BY BRIAN DOYLE
You know what no one talks about when they talk about the Mass? The panoply of scents, the plethora of sensory adventures through the doors of your nose, the layered and complex and lovely subtle messages you smell in Mass.
For instance: the sweet intricate tendrils of incense, and the cheerfully dank aura of raincoats and moist jackets and dripping umbrellas by the door; and the faint talcumpowdery smell of the three babies in attendance; and the sharp abrupt smell of matches and lighters as candles are lit; and the ancient dignified redolence of the wooden walls and the wooden organ and the wooden pews; and the faintest hint of mothballs and incense and cigar smoke as Father sails up the aisle like a battleship draped in layers of linen and cotton; and the deep tang of the wine and sturdy floury tastelessness of the wafer; and the leathery friendly aftershaveish smell of your neighbor as he shakes your hand; and the sweet blast of perfume from your other neighbor as she shakes your hand; and the shaggy musky popcornish teenager scents as you hug your lanky sons, not yet fully awake even yet; and the coolest scent of all, the honey cinnamon iris coffee beach scent of your lovely and mysterious bride, as you kiss her, yes, kiss her, right in the middle of Mass, before all these people, because you wish her well, and you wish her peace, and she somehow got the boys out of bed and into the car, you do not know how, for she is short and they are long, but here you all are in the pew, smelling the hundred miraculous smells that have so much to do with the deep pleasure and savor of the Mass.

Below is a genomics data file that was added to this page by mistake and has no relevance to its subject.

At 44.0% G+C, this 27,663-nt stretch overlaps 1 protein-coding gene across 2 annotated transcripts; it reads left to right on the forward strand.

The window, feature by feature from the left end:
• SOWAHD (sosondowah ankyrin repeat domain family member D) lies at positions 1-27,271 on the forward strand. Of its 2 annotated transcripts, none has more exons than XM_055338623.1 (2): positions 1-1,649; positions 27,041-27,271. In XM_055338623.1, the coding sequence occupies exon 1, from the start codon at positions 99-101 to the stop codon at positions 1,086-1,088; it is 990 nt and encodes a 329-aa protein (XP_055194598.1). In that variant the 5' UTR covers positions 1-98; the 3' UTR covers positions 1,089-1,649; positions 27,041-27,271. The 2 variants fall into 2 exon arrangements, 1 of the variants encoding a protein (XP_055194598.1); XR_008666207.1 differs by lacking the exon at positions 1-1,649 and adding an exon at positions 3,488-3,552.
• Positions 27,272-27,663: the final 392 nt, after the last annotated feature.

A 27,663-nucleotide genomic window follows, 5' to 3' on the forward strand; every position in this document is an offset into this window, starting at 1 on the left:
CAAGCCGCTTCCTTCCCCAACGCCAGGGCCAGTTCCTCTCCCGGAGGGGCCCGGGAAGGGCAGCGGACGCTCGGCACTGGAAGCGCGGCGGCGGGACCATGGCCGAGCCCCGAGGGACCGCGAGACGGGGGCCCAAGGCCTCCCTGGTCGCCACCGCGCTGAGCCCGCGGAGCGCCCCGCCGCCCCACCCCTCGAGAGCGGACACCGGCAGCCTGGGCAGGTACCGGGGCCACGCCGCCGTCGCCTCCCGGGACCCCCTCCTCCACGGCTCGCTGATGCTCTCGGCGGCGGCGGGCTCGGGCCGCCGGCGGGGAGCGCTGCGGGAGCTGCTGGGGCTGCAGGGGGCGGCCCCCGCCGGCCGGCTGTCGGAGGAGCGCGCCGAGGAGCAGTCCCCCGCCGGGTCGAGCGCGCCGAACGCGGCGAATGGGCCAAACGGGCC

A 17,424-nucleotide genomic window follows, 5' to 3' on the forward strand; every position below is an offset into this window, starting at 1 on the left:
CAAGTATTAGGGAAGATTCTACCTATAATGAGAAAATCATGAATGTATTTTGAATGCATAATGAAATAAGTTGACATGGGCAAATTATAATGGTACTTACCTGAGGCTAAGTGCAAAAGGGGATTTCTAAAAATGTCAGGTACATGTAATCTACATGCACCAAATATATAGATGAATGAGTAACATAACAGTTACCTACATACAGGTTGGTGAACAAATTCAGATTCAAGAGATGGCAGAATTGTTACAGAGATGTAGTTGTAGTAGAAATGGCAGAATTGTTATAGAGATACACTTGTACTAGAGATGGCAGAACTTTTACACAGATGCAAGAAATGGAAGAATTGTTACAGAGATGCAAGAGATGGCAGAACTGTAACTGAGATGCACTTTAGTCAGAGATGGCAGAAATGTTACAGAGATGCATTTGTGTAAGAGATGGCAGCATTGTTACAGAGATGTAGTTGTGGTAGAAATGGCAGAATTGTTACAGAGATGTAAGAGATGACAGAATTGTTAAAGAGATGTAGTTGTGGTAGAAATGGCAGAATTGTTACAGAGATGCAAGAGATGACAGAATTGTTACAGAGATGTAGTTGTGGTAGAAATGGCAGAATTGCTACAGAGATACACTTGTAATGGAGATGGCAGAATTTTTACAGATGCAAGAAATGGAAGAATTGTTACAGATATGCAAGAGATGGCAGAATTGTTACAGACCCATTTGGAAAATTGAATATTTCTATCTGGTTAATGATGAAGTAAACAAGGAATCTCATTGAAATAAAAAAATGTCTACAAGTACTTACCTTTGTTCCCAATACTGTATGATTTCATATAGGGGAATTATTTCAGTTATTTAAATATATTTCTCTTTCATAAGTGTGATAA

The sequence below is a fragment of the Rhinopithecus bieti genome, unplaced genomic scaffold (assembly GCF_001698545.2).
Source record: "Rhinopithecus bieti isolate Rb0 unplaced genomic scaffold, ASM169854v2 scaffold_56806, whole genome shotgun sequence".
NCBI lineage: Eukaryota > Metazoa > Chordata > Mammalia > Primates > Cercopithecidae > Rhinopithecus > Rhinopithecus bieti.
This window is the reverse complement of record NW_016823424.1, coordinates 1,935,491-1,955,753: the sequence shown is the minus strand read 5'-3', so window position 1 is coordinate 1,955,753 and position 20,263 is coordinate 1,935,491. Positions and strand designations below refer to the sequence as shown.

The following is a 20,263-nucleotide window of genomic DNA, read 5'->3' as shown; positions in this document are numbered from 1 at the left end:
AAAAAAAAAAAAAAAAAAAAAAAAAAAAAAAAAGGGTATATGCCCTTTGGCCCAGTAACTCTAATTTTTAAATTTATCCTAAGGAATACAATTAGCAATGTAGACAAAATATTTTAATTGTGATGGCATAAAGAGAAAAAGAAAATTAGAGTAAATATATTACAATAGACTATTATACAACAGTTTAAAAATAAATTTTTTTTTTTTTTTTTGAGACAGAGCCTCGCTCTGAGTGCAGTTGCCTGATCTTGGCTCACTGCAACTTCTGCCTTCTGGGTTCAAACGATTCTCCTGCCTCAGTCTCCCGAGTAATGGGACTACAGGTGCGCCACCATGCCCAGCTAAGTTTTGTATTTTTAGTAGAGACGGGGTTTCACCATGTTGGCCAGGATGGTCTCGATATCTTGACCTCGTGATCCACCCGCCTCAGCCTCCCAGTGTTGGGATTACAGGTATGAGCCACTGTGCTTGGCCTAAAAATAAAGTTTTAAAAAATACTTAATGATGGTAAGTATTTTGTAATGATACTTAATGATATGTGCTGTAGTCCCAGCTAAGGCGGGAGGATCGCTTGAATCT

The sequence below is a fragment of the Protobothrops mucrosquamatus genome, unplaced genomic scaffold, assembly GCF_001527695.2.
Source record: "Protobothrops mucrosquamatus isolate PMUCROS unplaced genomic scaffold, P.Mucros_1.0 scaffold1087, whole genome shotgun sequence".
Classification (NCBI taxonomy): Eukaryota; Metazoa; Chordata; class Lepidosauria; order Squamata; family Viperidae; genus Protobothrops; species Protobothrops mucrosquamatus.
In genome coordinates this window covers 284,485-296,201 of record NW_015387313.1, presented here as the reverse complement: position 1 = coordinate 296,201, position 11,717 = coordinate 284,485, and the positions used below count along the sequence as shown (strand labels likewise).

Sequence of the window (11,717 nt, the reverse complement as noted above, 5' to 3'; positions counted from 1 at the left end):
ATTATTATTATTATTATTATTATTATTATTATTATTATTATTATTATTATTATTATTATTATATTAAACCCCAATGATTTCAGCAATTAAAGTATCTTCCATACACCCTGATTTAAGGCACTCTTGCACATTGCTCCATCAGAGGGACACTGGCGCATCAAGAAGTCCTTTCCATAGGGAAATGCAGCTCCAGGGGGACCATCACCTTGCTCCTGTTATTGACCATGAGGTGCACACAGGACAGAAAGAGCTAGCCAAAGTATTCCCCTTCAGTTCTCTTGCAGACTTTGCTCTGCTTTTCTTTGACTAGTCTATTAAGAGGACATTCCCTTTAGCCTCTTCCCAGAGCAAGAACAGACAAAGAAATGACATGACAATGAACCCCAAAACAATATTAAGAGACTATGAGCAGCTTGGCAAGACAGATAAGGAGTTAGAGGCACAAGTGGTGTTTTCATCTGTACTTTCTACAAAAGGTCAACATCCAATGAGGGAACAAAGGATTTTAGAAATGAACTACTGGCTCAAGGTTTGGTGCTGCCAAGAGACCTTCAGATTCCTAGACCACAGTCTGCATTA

Such as: the happy oily reek of doughnuts stacked in the lobby, awaiting attack from children who come in waves the second Father sails past them on his way down the aisle, so that he appears to be followed by a troop of children, bouncing behind him like brightly colored balls; and the blunt workmanlike scent of coffee in urns that appear to have been purchased from the Defense Department after the First World War; and the bookish dusty serious smell of the tiny library of missals and Spiritual Literature and songbooks and even, God bless me, the collected works of Anton Chekhov for some reason; and the scent of the vast moist copse of cedar trees across the street, a scent that blows through the lobby like a tide whenever someone opens the door of the church; and the incomprehensible trustworthy graceful scent of Father as he shakes hands and hugs children by the door; he smells like grandfathers and apples, as one of my small Sunday School students once said, and indeed he does.
The Mass is a work of quotidian genius in so many gentle human ways, and for all we laud and bow at the miracle in it, perhaps the deeper miracle even than the Quiet Guest who arrives midway is the sweet shuffling redolent gathering itself – the miracle of it.
We collect, we rise and subside, we sing and chant, we tell stories at the table around the meal, we shake hands and kiss and hug and laugh.
The scents and sounds and touches braid and weave and stitch something quietly astounding, every day, in a thousand languages, all over the world.
This morning, with the scents of rain and cedar and babies and cigars and aftershave and cinnamon and sweat and coffee and apples and trust in my nose, I say thanks.
Brian Doyle is the editor of Portland Magazine at the University of Portland, Oregon, USA. His most recent book os Grace Notes, a collection of spiritual essays.
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